If gastrointestinal bleeding or ulceration occurs during naproxen therapy, treatment should be discontinued. • Possible interference with 17-ketogenic steroids in adrenal function tests and 5-hydroxyindolacetic acid in urine tests: It is recommended to temporarily stop naproxen at least 72 hours before performing such tests. Concomitant use of naproxen with other nonsteroidal anti-inflammatory drugs (NSAIDs), including selective COX-2 inhibitors, should be avoided. Administration of naproxen within 24 hours of methotrexate treatment may result in increased blood levels of methotrexate and therefore increase methotrexate toxicity (either this combination should be avoided or blood counts, liver and kidney function should be monitored very closely). The AUC of naproxen shows linear dose proportionality up to a maximum dose of 500 mg. Beyond this dose, the proportion of unbound naproxen in plasma increases, resulting in an increase in the rate of renal excretion of naproxen. For juvenile rheumatoid arthritis: 10 mg naproxen/kg body weight daily, corresponding to a daily dose of 0.2 ml of oral naproxen suspension per kilogram of body weight, administered in two divided doses (single dose 0.1 ml/kg body weight). The daily dose for adolescents should not exceed 20 ml (1,000 mg).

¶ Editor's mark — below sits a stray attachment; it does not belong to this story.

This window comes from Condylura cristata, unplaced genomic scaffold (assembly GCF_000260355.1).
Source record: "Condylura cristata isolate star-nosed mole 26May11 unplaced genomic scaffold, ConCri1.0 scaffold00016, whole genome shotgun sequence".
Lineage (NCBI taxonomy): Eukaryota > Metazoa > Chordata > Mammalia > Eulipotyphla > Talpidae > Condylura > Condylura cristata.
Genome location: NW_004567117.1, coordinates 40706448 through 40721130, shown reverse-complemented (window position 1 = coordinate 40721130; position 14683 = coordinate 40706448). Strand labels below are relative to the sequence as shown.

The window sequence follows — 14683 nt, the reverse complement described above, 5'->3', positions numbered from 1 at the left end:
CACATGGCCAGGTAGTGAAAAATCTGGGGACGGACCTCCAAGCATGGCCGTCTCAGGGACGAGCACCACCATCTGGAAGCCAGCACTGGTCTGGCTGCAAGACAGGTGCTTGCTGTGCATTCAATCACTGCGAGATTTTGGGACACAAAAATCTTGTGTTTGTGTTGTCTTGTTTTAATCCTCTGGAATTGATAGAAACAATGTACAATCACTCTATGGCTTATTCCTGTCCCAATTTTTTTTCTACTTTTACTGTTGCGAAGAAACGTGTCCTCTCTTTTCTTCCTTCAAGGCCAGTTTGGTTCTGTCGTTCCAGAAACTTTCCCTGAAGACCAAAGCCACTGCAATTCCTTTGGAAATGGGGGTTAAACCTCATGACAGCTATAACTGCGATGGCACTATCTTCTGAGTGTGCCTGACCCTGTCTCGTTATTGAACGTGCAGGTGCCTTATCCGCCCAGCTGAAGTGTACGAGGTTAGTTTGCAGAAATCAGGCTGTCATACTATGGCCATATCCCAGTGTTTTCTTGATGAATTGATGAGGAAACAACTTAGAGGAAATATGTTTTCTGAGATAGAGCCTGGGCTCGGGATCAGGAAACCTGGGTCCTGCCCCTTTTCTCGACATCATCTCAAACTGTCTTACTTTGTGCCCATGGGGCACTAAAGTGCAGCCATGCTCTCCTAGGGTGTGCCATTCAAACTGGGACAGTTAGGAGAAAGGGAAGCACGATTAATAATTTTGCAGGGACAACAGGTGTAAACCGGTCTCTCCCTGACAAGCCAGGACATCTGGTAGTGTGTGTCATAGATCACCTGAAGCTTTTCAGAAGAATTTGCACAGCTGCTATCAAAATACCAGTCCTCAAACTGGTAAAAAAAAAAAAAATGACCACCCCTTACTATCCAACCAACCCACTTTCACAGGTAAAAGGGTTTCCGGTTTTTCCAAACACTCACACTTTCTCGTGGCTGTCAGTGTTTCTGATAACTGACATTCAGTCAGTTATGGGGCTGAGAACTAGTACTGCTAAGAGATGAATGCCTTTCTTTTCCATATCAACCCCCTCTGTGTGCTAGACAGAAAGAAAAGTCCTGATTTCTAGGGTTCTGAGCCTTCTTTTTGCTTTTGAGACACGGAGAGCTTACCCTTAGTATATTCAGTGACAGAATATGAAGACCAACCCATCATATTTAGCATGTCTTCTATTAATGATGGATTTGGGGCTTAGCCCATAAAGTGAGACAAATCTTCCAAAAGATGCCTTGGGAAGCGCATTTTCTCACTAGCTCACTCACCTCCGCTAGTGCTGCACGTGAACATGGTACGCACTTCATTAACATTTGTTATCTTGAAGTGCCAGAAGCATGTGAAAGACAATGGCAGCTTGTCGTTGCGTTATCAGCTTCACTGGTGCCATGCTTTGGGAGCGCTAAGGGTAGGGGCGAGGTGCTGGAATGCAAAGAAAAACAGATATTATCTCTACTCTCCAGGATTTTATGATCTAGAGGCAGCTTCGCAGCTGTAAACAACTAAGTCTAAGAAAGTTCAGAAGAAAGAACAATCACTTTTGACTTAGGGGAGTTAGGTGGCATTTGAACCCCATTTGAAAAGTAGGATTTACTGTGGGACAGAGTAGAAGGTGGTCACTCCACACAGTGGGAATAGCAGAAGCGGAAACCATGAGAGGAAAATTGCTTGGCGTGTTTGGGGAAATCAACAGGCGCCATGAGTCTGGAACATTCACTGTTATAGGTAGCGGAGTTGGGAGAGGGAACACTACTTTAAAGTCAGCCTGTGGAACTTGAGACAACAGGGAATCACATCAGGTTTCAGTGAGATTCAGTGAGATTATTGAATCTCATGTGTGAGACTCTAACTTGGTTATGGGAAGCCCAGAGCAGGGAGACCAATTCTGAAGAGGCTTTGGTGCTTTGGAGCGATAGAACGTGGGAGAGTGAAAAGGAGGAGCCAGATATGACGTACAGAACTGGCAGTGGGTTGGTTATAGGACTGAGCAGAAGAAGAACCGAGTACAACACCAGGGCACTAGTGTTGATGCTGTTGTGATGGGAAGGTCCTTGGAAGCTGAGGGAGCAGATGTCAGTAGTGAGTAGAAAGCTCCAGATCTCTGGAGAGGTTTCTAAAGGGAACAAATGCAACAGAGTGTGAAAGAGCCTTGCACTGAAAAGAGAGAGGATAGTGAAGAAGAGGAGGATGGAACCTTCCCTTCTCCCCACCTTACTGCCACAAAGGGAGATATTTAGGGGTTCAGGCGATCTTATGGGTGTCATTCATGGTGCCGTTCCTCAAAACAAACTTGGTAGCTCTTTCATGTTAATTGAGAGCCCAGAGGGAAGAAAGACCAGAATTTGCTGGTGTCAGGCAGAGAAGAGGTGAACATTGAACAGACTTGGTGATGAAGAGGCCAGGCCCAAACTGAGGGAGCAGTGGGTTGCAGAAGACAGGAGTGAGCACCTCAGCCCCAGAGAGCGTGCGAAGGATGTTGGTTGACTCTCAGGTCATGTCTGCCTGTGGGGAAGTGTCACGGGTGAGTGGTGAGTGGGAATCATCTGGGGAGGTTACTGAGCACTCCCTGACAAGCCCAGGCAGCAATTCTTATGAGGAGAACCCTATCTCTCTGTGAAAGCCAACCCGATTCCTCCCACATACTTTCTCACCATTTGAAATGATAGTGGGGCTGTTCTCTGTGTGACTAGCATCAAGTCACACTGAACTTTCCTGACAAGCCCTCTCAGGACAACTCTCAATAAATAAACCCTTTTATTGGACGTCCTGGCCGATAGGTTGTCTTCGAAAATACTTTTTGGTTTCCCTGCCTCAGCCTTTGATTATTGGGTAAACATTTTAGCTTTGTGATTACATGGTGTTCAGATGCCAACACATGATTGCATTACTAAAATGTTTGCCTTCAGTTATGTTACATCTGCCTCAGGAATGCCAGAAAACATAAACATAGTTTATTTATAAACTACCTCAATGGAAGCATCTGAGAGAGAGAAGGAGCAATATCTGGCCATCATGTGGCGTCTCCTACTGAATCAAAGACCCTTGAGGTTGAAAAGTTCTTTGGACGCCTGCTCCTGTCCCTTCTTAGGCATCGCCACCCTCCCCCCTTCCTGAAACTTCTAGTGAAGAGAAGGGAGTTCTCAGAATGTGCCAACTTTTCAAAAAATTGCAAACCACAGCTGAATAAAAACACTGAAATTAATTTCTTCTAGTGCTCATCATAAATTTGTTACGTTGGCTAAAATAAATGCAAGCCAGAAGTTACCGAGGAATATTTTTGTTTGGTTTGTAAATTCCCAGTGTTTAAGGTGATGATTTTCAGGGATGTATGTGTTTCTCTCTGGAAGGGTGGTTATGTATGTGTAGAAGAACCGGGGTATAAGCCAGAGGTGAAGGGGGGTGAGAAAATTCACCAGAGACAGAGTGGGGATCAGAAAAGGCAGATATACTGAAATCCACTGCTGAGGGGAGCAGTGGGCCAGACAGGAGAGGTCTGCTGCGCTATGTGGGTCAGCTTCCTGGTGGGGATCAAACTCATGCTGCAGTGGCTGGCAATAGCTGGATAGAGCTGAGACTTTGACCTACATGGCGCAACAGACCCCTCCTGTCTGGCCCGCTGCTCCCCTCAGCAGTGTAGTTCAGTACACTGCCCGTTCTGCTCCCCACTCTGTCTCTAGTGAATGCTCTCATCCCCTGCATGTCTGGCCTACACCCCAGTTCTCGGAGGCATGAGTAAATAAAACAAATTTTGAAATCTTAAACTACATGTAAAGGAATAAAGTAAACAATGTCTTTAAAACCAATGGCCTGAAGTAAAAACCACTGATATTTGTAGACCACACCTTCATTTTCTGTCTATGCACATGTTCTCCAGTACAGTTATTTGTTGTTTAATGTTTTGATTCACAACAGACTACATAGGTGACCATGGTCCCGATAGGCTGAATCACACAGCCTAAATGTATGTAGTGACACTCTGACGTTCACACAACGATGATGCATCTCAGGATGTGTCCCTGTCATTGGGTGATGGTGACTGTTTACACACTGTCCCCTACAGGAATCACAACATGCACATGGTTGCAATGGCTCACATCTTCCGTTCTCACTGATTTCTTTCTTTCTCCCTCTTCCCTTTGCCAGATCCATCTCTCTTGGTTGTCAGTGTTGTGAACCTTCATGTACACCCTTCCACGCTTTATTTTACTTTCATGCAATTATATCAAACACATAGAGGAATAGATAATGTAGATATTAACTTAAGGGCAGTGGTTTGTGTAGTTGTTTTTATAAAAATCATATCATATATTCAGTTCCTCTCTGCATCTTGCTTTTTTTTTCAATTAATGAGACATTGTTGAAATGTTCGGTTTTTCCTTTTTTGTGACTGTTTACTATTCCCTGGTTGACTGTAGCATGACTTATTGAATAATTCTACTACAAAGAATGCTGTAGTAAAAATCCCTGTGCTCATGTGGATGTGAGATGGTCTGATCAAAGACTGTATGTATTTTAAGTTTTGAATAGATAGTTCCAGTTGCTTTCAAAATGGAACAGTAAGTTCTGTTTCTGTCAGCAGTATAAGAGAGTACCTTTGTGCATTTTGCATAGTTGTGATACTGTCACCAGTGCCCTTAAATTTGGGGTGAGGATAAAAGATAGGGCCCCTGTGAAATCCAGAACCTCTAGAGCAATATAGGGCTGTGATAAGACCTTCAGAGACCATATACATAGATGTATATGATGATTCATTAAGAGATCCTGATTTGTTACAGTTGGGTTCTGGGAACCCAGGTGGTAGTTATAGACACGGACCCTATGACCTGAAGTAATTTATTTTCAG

In some cases, the daily dose may be increased to 20 ml (equivalent to 1,000 mg naproxen). Like other NSAIDs, naproxen can cause the following side effects: Do not take other medications containing aspirin, ibuprofen, or naproxen with this medication. Side effects such as upset stomach, nausea or ulcers may be more likely. Many over-the-counter medications contain aspirin, ibuprofen, or naproxen. Always read labels carefully. Administration of NSAIDs may result in a dose-dependent reduction in prostaglandin formation and trigger renal failure. Patients most at risk of this reaction are patients with renal impairment, cardiac dysfunction, liver dysfunction, patients taking diuretics, angiotensin-converting enzyme inhibitors, angiotensin II receptor antagonists and elderly patients. Renal function should be monitored in these patients (see also section 4.3). Chronic toxicity studies have shown that naproxen has the typical toxicological profile of NSAIDs, i.e.
gastrointestinal toxicity and, at high doses, kidney damage. Patients should be treated symptomatically. There is no specific antidote. Preventive measures to avoid further absorption (e.g. administration of activated charcoal) may be indicated in patients within four hours of ingestion or due to significant overdose. Forced diuresis, urine alkalization, hemodialysis, or hemoperfusion are probably not appropriate due to naproxen`s high protein binding. The dosage should be individually adjusted to the clinical condition. A single dose of 1,000 mg naproxen (20 ml) should not be exceeded. Mutagenicity studies of naproxen have been negative.
95% of an administered dose is excreted in the urine both as unchanged active substance and as 6-O-desmethylnaproxen as a free agent or conjugated.